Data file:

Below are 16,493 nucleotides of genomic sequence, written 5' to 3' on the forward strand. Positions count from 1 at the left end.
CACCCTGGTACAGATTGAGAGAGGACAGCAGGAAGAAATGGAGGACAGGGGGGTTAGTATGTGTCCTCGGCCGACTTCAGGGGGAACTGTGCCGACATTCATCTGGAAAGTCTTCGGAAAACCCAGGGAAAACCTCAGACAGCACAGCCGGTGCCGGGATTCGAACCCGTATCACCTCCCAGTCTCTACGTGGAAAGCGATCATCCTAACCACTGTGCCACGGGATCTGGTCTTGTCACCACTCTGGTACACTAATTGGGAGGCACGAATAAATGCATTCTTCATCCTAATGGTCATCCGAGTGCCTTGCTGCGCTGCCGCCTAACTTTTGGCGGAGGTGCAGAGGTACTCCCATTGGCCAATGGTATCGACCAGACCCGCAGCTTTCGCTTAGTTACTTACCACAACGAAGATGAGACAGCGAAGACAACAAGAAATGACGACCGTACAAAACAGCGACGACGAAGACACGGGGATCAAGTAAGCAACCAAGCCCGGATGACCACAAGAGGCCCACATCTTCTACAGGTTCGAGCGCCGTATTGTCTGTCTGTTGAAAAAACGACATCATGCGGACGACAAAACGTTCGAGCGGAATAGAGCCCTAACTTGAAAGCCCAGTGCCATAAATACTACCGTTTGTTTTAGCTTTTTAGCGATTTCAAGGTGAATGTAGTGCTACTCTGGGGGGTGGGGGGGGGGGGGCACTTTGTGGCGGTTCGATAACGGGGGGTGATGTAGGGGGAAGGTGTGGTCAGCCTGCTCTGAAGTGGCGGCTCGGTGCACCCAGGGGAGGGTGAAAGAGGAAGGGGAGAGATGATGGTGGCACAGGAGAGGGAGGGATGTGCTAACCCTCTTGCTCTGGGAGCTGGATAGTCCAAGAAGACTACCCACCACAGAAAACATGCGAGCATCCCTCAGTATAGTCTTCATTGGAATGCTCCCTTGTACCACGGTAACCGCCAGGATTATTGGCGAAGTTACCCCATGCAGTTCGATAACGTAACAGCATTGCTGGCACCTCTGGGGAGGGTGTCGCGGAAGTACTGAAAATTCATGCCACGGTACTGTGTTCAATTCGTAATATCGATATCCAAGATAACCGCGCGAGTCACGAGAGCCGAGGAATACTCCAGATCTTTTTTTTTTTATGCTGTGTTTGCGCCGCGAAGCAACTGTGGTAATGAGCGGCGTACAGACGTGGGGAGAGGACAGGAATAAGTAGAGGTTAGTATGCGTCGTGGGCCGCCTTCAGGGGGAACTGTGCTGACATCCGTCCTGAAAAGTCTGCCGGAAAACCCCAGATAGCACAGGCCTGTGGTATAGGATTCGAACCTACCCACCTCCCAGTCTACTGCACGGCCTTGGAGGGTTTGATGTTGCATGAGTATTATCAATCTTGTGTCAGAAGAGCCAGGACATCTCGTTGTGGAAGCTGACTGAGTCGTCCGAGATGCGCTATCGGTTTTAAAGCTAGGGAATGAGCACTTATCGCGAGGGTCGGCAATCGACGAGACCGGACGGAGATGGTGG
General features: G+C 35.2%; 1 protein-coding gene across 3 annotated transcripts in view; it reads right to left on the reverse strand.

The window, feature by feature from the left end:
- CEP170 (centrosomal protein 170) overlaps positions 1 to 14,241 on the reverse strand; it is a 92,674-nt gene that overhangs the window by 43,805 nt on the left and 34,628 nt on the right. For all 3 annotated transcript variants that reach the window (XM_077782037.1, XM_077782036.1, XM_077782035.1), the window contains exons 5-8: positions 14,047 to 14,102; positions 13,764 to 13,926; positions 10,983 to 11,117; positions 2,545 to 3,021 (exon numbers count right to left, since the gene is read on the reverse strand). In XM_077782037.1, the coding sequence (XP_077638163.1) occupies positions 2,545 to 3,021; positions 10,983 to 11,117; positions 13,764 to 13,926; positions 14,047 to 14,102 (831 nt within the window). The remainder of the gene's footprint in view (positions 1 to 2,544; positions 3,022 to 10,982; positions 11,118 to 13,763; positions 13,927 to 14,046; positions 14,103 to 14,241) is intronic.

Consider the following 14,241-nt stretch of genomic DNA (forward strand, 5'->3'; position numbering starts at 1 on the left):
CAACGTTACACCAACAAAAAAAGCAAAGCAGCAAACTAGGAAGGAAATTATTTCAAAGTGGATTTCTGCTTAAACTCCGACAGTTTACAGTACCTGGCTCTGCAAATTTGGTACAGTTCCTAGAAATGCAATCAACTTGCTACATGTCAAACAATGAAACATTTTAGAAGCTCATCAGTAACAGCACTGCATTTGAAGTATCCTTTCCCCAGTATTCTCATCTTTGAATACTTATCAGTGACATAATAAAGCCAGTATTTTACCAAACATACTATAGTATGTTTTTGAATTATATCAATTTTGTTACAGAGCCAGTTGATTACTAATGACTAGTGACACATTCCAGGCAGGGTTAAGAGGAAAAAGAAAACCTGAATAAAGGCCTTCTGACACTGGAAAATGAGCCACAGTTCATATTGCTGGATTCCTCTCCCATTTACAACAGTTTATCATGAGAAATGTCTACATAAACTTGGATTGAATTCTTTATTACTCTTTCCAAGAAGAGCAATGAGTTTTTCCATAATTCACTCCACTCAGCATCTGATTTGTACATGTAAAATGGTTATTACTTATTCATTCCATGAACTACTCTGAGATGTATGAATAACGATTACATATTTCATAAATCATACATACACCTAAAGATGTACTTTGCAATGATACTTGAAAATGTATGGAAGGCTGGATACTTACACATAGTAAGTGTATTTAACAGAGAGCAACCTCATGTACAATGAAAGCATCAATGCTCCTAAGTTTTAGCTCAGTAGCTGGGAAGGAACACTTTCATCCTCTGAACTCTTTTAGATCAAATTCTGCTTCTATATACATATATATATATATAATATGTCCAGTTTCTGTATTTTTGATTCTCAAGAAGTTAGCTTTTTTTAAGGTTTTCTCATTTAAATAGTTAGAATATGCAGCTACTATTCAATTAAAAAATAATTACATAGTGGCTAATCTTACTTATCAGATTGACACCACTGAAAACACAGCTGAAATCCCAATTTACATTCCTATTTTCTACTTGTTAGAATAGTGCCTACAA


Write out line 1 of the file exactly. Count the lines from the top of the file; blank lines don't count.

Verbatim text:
Below are 16,493 nucleotides of genomic sequence, written 5' to 3' on the forward strand. Positions count from 1 at the left end.